Phagocytic cells, including granulocytes and macrophages play a critical role in inflammatory responses and contribute to the pathogenesis of inflammatory disorders. The activation of inflammatory cells is a complex process whose mechanisms can now be elucidated. These cells respond to chemoattractants generated during humoral or cellular reactions. Directional migration of phagocytic cells requires complex interactions involving adhesion molecules and chemoattractant receptors with their appropriate ligands. At sites of cellular accumulation phagocytes may become further activated to increase their endocytotic, microbicidal, tumoricidal and tissue destructive properties. They also can be desensitized. At sites of inflammation, multiple stimuli are present and there are receptors on phagocytes for multiple mediators. Phagocytic cells exist in various states of activation which are mediated by their exposure to multiple stimuli. The responsiveness of phagocytes at sites of inflammation is clearly relevant to host protection and/or destruction. An important hypothesis of the work herein is that the state of activation of phagocytes is regulated by the interactions of chemoattractant receptors on these cells with multiple inflammatory stimuli. In addition to their own transduction pathways, it is proposed that cross-regulation of cellular signaling pathways modulate the activity of other receptors in a coordinated fashion. Thus, depending on the nature and sequence of stimulation, cells may be either primed, activated or desensitized. This laboratory has developed cellular models of inflammatory cells which are amenable to genetic manipulation and biochemical and biological analysis. Using this model, it has been shown that chemoattractant receptors display different patterns of phosphorylation which have relevance to their biological activities. Moreover, receptors for peptide chemoattractants couple to different G proteins than receptors for lipid chemoattractants; this appears to affect their regulation and cytotoxic potential. Receptor cross-regulation appears to play an important role in priming and desensitization. The experiments proposed in this application examine the mechanisms for priming, activation and desensitization in inflammatory cells by chemoattractant and other receptors which cross regulate each other to modulate inflammatory processes. This work will broaden our understanding of the molecular basis for the protective and destructive properties of phagocytes and will provide useful models for understanding of receptor cross-regulation.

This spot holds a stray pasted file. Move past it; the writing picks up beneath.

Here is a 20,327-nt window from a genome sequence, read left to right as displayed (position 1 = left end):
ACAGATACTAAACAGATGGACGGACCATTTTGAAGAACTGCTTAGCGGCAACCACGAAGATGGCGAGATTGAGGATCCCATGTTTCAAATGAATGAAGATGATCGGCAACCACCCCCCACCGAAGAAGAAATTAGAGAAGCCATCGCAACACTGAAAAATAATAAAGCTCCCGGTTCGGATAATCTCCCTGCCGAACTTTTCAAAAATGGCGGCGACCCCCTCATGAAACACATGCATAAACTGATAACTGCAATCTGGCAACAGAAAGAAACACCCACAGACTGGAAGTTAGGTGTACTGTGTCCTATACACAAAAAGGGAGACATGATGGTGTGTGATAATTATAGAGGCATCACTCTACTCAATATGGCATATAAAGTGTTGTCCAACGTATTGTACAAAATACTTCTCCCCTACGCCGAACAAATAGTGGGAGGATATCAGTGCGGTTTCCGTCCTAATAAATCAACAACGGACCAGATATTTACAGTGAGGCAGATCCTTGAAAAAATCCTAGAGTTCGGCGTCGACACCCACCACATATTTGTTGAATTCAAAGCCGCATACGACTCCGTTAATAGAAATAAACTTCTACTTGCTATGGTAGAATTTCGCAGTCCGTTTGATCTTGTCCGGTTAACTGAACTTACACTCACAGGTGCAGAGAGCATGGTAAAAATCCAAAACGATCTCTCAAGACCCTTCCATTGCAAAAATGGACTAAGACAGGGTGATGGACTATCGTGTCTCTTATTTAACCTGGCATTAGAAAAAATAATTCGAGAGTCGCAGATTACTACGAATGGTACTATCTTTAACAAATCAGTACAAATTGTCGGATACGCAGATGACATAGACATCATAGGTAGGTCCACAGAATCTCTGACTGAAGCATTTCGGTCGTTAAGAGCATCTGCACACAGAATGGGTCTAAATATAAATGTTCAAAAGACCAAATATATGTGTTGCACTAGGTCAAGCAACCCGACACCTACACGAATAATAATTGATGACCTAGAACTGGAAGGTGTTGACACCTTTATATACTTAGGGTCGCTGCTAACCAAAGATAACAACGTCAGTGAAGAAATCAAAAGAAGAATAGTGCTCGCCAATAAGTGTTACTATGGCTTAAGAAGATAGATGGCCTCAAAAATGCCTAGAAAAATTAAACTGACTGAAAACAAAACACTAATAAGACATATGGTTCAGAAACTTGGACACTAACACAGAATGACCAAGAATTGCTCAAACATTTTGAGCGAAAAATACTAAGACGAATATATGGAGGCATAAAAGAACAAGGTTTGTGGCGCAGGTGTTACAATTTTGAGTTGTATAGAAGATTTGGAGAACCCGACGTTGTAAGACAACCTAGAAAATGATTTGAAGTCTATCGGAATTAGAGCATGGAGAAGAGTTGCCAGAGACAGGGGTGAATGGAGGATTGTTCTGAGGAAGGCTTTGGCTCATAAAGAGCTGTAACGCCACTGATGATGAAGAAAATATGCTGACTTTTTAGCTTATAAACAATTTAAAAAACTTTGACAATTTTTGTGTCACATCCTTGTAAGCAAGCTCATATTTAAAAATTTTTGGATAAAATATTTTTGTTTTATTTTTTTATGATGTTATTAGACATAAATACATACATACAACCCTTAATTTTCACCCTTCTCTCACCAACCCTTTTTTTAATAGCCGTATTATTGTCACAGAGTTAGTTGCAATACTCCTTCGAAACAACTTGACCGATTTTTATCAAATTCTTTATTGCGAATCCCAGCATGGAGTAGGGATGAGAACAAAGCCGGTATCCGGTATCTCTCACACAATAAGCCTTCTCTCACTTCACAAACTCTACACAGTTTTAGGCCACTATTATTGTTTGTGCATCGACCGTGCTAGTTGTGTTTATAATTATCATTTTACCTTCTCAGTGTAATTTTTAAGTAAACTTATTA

National Institute of Health (NIH)
National Institute of Dental & Craniofacial Research (NIDCR)
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Special Emphasis Panel (ZRG2-ALY (01))
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Duke University
Internal Medicine/Medicine
Schools of Medicine
United States
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